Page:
"Oh, he really did. And it was at a time to compare those, because Bo Jackson had just left here. And of course Bo hit some tape-measure jobs, but Frank hit some ... I remember a lot, but he hit one in Starkville one day and it [laughs] ... I don't know if you've been over there or not, but they have this thing they do in left field where people park vehicles and things behind the fence. They have a name for it. I think they call it the Left Field Lounge or something like that. But these people park trucks and stuff back there. He hit one that just went over all of that stuff. There were pictures of people looking up as the ball just went over all the trucks and anything else. I don't know how far it went. There's no telling. There were lots of them."
(How professional of a hitter was he?)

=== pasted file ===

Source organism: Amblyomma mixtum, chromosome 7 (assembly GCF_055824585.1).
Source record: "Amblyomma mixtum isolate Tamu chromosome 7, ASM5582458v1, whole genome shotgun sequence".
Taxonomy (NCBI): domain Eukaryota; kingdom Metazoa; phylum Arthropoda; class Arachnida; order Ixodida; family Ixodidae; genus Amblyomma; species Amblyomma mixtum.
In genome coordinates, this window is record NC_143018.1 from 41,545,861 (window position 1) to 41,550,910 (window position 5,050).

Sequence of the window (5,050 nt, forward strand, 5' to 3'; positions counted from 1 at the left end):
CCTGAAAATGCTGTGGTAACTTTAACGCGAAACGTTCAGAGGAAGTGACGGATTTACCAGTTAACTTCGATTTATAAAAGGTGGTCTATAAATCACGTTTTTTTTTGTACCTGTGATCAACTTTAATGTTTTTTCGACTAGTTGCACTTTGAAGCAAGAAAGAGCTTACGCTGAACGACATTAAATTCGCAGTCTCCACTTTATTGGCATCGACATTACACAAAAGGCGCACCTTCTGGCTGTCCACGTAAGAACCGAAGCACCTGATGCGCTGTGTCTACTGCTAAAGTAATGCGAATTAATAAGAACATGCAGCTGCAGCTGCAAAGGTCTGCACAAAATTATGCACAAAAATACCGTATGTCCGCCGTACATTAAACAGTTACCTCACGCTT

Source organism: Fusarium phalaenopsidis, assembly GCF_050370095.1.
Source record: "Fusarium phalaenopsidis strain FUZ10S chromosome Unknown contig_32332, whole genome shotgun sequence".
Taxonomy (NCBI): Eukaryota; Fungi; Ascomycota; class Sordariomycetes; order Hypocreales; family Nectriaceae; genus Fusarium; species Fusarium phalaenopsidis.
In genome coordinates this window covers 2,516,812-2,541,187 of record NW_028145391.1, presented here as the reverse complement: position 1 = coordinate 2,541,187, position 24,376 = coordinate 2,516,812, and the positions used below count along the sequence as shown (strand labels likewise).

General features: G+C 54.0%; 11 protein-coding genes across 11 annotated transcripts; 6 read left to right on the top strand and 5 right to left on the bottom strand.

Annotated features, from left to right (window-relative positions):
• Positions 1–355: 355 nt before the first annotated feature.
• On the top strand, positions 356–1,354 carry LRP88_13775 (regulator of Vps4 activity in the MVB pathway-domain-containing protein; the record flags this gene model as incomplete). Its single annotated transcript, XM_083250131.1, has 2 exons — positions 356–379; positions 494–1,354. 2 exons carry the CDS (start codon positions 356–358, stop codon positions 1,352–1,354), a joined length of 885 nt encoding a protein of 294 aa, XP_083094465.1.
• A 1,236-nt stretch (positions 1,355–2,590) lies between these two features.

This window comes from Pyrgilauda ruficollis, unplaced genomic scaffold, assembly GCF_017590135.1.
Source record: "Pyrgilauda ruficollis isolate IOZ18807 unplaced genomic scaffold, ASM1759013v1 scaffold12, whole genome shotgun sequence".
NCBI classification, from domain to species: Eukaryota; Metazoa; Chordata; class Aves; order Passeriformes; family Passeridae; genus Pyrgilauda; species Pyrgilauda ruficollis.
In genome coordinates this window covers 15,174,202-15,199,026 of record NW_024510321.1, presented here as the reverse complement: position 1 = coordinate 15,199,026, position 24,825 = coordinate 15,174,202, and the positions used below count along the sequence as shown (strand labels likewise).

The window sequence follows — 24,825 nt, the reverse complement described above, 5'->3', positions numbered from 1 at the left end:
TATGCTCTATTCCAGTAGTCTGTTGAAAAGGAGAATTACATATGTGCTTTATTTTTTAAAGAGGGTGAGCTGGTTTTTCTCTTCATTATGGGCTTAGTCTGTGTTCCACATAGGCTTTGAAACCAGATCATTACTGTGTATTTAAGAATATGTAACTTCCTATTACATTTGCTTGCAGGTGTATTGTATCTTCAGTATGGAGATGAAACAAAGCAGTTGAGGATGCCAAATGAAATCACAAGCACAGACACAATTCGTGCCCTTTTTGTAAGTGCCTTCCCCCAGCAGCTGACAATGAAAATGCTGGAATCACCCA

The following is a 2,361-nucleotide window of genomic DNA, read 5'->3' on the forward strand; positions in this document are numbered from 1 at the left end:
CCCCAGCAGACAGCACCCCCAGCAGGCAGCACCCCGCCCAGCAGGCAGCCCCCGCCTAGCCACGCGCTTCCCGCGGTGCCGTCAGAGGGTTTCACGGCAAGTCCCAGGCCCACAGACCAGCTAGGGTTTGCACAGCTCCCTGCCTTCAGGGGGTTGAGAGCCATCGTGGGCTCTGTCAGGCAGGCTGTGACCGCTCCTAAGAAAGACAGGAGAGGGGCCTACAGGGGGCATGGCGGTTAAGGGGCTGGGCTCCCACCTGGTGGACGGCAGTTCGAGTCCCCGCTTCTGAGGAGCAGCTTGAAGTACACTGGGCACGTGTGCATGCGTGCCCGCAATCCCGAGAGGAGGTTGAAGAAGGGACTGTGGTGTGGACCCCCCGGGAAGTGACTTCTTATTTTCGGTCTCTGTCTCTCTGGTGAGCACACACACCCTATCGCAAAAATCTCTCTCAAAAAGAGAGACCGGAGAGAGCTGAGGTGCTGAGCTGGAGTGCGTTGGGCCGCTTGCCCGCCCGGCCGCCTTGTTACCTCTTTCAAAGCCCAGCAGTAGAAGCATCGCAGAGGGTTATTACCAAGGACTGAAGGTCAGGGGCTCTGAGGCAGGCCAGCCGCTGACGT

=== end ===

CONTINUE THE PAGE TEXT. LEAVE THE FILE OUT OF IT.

"It was really and amazing thing to watch him every day, because he was really a student of the game. He really studied pitchers even in college. We used to have this running thing where he used to tell me he could watch a guy throw or could hit against a guy and could tell how hard he was throwing, and he was never wrong. He just really had a wonderful visual ability at home plate. And I've never had anybody even close to knowing the strike zone as well as Frank did. If Frank took a pitch, you could pretty much count on it being a ball. And it's very rare in college for umpires to be influenced by a hitter. In the major leagues, a guy gets a reputation for knowing the strike zone and things like that, and sometimes he'll get the benefit of the call. I really believe that by Frank's junior year, that was happening here. I don't know that, but it seemed that way, because people obviously pitched to him very carefully, because no college team could really protect him. In other words, you put your best hitter behind him hoping that teams would pitch to him, but the guy behind him wasn't going to be as good as him, so he still had to take lots and lots of walks. But really remarkable statistics here, All-American. Just did it all. And by the time he was a sophomore, people just weren't pitching to him that much. But rather than just being frustrated and expanding the strike zone, he took his walks and people were just going to be very careful, because he was so physically imposing."